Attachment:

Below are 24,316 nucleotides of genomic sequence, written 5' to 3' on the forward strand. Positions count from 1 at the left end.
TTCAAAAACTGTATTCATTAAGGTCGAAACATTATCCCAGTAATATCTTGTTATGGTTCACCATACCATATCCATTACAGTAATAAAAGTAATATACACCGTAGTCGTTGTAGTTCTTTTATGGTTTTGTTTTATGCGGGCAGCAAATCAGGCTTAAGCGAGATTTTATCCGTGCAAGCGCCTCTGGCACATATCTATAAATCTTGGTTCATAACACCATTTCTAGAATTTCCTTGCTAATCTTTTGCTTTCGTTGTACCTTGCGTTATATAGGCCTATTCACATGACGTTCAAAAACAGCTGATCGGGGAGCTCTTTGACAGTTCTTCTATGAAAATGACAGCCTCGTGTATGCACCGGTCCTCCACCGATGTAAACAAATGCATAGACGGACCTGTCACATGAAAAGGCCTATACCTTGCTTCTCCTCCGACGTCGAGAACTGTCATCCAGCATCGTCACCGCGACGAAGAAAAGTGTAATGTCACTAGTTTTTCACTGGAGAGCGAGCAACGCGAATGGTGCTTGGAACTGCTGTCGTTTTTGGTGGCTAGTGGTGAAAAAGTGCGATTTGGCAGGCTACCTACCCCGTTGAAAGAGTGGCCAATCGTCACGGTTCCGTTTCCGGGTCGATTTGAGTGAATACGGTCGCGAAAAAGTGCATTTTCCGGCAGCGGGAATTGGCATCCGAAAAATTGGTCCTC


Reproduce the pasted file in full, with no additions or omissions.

Below are 24,316 nucleotides of genomic sequence, written 5' to 3' on the forward strand. Positions count from 1 at the left end.
TTCAAAAACTGTATTCATTAAGGTCGAAACATTATCCCAGTAATATCTTGTTATGGTTCACCATACCATATCCATTACAGTAATAAAAGTAATATACACCGTAGTCGTTGTAGTTCTTTTATGGTTTTGTTTTATGCGGGCAGCAAATCAGGCTTAAGCGAGATTTTATCCGTGCAAGCGCCTCTGGCACATATCTATAAATCTTGGTTCATAACACCATTTCTAGAATTTCCTTGCTAATCTTTTGCTTTCGTTGTACCTTGCGTTATATAGGCCTATTCACATGACGTTCAAAAACAGCTGATCGGGGAGCTCTTTGACAGTTCTTCTATGAAAATGACAGCCTCGTGTATGCACCGGTCCTCCACCGATGTAAACAAATGCATAGACGGACCTGTCACATGAAAAGGCCTATACCTTGCTTCTCCTCCGACGTCGAGAACTGTCATCCAGCATCGTCACCGCGACGAAGAAAAGTGTAATGTCACTAGTTTTTCACTGGAGAGCGAGCAACGCGAATGGTGCTTGGAACTGCTGTCGTTTTTGGTGGCTAGTGGTGAAAAAGTGCGATTTGGCAGGCTACCTACCCCGTTGAAAGAGTGGCCAATCGTCACGGTTCCGTTTCCGGGTCGATTTGAGTGAATACGGTCGCGAAAAAGTGCATTTTCCGGCAGCGGGAATTGGCATCCGAAAAATTGGTCCTC